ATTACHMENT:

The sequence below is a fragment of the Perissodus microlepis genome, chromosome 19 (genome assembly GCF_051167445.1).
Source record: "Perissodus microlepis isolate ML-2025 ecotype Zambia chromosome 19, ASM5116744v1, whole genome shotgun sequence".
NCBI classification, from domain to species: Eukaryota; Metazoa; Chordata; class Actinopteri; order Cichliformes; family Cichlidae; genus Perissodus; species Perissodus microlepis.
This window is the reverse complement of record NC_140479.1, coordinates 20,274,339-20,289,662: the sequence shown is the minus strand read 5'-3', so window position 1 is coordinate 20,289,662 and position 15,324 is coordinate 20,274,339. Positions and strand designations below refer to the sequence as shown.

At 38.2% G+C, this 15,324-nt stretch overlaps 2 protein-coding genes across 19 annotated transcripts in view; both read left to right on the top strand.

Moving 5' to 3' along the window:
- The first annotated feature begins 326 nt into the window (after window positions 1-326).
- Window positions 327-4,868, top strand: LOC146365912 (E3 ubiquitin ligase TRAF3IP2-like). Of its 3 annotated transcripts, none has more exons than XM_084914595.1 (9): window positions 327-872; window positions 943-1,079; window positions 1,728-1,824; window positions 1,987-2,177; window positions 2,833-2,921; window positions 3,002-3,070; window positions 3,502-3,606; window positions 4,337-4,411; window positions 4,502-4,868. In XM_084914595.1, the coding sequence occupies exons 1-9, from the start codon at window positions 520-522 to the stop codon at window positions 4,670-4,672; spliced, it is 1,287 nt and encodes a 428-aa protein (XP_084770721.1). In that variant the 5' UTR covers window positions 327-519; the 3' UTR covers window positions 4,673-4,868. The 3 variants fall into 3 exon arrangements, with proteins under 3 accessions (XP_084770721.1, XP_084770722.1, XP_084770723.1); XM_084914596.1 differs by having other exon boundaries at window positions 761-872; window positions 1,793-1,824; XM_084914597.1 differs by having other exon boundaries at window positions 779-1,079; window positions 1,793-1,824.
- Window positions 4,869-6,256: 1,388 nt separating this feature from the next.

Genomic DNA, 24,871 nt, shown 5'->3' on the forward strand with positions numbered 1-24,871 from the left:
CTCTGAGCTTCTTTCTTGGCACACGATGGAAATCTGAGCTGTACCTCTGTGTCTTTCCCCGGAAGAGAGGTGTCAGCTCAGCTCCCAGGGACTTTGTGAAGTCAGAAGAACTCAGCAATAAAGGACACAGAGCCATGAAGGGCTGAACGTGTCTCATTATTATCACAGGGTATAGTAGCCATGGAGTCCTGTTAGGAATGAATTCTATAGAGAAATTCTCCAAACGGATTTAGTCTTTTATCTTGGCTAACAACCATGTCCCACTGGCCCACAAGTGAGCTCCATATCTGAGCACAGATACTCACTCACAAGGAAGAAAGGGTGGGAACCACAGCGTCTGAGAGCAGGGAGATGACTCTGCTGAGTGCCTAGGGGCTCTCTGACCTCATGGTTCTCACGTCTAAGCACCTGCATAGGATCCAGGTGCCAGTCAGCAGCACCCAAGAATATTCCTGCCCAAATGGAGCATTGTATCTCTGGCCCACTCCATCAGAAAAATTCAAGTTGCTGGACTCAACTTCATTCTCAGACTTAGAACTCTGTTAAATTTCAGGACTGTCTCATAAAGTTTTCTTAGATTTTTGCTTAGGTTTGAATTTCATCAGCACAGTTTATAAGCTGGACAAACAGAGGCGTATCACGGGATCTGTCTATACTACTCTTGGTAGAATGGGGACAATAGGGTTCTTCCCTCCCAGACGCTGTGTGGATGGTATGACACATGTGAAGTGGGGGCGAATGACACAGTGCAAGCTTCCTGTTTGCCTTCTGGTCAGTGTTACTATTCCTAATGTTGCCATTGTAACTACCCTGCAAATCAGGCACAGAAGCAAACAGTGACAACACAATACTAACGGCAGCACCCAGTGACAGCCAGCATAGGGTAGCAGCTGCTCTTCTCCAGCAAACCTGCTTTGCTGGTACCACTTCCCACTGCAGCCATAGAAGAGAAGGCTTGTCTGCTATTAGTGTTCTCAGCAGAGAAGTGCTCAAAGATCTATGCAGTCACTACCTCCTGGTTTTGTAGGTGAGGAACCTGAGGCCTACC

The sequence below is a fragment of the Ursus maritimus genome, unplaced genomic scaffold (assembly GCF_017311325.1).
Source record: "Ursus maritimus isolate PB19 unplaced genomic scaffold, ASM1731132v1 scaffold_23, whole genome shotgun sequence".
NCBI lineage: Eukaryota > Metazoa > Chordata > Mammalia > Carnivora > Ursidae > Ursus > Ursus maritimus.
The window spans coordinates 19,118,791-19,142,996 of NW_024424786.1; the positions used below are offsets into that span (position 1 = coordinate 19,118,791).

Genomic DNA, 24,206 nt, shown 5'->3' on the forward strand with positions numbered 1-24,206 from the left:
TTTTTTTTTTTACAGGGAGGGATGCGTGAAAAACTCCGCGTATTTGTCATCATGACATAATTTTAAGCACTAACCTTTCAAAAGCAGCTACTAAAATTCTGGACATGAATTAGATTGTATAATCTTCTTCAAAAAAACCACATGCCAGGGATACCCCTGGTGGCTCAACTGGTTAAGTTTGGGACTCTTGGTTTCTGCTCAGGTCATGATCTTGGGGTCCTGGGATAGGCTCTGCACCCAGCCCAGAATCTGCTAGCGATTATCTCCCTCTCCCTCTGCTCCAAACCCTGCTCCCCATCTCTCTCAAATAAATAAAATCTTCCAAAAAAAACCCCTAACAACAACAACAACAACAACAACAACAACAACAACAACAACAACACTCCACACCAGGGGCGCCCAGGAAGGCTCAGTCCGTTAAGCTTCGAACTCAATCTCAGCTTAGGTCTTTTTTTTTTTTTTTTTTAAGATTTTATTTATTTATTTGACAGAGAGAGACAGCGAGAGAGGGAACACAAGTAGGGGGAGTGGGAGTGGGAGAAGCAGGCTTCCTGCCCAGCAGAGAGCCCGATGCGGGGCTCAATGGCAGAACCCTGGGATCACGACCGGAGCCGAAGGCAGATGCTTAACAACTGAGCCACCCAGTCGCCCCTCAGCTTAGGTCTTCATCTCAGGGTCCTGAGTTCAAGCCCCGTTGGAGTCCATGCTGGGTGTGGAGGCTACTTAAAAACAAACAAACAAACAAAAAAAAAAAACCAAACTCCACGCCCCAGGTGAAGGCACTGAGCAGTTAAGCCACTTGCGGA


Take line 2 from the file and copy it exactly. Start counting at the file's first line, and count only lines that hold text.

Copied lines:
Source record: "Perissodus microlepis isolate ML-2025 ecotype Zambia chromosome 19, ASM5116744v1, whole genome shotgun sequence".